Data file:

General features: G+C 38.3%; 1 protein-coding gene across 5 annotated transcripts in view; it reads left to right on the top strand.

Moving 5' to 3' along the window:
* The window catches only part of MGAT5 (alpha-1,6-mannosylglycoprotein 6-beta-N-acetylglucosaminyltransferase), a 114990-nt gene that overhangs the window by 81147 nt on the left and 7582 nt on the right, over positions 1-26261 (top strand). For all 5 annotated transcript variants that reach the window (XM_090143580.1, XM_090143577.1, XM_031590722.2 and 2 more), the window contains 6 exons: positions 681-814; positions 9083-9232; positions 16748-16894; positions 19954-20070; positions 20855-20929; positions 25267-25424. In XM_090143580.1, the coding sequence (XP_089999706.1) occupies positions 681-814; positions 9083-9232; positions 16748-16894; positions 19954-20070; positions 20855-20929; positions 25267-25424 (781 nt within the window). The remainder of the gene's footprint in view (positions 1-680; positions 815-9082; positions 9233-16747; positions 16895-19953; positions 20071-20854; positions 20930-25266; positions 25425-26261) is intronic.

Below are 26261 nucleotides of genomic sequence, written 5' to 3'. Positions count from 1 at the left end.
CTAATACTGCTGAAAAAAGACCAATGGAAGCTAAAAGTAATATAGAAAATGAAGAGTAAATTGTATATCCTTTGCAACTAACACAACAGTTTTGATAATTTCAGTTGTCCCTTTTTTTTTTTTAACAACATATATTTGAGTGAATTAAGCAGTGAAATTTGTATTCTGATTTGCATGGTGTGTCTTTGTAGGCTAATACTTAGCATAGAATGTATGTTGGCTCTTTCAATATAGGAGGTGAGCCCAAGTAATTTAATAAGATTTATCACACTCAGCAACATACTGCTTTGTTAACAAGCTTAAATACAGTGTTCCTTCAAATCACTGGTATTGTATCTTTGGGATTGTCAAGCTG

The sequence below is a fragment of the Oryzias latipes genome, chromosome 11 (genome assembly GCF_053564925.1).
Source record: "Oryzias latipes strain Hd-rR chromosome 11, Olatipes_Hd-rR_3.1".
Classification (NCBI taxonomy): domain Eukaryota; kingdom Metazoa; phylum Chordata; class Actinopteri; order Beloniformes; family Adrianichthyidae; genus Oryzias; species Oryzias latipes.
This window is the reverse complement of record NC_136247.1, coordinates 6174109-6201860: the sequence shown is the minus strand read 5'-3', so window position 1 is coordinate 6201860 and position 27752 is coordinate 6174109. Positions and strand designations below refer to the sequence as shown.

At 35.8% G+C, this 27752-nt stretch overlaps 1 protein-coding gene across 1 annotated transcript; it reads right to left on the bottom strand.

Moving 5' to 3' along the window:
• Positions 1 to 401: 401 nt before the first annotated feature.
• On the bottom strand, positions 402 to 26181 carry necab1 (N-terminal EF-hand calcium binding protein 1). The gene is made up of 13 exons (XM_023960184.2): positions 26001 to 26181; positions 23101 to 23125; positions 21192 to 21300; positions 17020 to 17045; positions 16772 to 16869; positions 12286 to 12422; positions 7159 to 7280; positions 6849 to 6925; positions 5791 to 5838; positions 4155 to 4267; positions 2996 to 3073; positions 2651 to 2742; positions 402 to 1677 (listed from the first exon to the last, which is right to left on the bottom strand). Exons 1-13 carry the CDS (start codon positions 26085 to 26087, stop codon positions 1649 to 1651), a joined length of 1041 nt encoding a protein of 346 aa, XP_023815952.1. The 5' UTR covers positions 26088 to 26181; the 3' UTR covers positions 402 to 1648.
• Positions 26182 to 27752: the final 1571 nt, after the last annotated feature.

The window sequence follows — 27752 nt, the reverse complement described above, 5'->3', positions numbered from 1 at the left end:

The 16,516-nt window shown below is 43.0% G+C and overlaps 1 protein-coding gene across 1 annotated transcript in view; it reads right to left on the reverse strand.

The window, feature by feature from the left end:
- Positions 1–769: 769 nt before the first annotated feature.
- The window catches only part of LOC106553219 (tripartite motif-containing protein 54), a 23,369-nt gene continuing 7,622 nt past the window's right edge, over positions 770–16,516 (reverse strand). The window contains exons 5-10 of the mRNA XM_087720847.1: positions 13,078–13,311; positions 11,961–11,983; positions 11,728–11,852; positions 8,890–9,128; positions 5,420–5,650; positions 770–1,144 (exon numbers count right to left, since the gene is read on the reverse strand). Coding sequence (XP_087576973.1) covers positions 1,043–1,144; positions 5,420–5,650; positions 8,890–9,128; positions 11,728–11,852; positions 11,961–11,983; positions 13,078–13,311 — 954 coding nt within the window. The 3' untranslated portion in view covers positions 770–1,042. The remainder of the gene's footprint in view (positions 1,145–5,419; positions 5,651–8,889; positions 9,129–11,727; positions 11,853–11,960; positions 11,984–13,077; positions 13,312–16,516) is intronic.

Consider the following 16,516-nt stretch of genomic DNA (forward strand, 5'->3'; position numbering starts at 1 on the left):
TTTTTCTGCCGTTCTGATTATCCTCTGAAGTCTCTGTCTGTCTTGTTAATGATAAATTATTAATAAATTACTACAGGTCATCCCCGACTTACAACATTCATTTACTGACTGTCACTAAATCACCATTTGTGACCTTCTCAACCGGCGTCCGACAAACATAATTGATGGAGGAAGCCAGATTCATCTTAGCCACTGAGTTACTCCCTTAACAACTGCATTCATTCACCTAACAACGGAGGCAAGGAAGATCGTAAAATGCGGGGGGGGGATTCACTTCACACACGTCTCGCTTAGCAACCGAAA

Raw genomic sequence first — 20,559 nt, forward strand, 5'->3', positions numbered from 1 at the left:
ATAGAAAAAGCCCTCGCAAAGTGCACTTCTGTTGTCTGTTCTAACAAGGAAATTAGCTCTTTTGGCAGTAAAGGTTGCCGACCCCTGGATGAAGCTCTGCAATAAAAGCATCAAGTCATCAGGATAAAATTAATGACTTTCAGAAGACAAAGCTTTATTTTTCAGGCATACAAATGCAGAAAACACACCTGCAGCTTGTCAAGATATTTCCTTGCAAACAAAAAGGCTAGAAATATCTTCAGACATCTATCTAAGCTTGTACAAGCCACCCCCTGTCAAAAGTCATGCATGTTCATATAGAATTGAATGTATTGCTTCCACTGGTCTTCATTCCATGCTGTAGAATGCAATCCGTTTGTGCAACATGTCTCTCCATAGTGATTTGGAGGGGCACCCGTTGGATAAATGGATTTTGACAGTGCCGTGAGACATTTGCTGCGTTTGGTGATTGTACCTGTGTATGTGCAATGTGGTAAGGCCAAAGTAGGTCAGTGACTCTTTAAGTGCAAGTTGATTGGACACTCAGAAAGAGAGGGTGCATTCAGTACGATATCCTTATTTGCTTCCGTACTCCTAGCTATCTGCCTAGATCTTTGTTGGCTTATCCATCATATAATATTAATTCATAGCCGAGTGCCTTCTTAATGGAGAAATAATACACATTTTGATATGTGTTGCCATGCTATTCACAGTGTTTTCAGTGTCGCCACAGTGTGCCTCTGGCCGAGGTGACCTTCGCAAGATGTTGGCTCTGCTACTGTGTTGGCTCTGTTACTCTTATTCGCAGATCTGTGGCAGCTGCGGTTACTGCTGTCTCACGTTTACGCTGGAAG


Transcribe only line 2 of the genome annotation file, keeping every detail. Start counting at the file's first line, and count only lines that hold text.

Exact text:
Moving 5' to 3' along the window: